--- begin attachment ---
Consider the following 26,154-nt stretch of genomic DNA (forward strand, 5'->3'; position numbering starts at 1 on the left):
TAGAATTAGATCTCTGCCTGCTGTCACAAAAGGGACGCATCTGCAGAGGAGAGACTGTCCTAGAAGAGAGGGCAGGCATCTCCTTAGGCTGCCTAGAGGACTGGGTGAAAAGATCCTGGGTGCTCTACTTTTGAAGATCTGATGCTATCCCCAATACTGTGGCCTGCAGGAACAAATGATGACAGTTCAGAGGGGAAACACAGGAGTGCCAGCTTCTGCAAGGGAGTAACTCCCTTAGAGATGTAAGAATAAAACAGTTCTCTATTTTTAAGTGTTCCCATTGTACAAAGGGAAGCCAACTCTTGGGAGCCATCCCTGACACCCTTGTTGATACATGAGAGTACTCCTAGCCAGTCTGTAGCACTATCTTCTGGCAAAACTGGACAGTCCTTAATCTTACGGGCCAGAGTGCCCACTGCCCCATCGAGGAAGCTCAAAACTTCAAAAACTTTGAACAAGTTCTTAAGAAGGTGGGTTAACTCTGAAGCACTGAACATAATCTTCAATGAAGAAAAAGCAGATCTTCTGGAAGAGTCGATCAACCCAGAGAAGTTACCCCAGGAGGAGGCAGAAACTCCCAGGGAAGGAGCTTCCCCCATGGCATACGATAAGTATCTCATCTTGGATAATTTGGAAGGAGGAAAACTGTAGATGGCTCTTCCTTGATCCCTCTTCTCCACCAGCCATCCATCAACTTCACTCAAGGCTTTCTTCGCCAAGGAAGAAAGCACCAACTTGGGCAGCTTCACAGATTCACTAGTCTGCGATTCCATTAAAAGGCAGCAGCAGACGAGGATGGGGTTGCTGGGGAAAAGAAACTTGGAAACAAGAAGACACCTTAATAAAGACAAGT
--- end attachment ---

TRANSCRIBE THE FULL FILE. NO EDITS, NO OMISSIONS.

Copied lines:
Consider the following 26,154-nt stretch of genomic DNA (forward strand, 5'->3'; position numbering starts at 1 on the left):
TAGAATTAGATCTCTGCCTGCTGTCACAAAAGGGACGCATCTGCAGAGGAGAGACTGTCCTAGAAGAGAGGGCAGGCATCTCCTTAGGCTGCCTAGAGGACTGGGTGAAAAGATCCTGGGTGCTCTACTTTTGAAGATCTGATGCTATCCCCAATACTGTGGCCTGCAGGAACAAATGATGACAGTTCAGAGGGGAAACACAGGAGTGCCAGCTTCTGCAAGGGAGTAACTCCCTTAGAGATGTAAGAATAAAACAGTTCTCTATTTTTAAGTGTTCCCATTGTACAAAGGGAAGCCAACTCTTGGGAGCCATCCCTGACACCCTTGTTGATACATGAGAGTACTCCTAGCCAGTCTGTAGCACTATCTTCTGGCAAAACTGGACAGTCCTTAATCTTACGGGCCAGAGTGCCCACTGCCCCATCGAGGAAGCTCAAAACTTCAAAAACTTTGAACAAGTTCTTAAGAAGGTGGGTTAACTCTGAAGCACTGAACATAATCTTCAATGAAGAAAAAGCAGATCTTCTGGAAGAGTCGATCAACCCAGAGAAGTTACCCCAGGAGGAGGCAGAAACTCCCAGGGAAGGAGCTTCCCCCATGGCATACGATAAGTATCTCATCTTGGATAATTTGGAAGGAGGAAAACTGTAGATGGCTCTTCCTTGATCCCTCTTCTCCACCAGCCATCCATCAACTTCACTCAAGGCTTTCTTCGCCAAGGAAGAAAGCACCAACTTGGGCAGCTTCACAGATTCACTAGTCTGCGATTCCATTAAAAGGCAGCAGCAGACGAGGATGGGGTTGCTGGGGAAAAGAAACTTGGAAACAAGAAGACACCTTAATAAAGACAAGT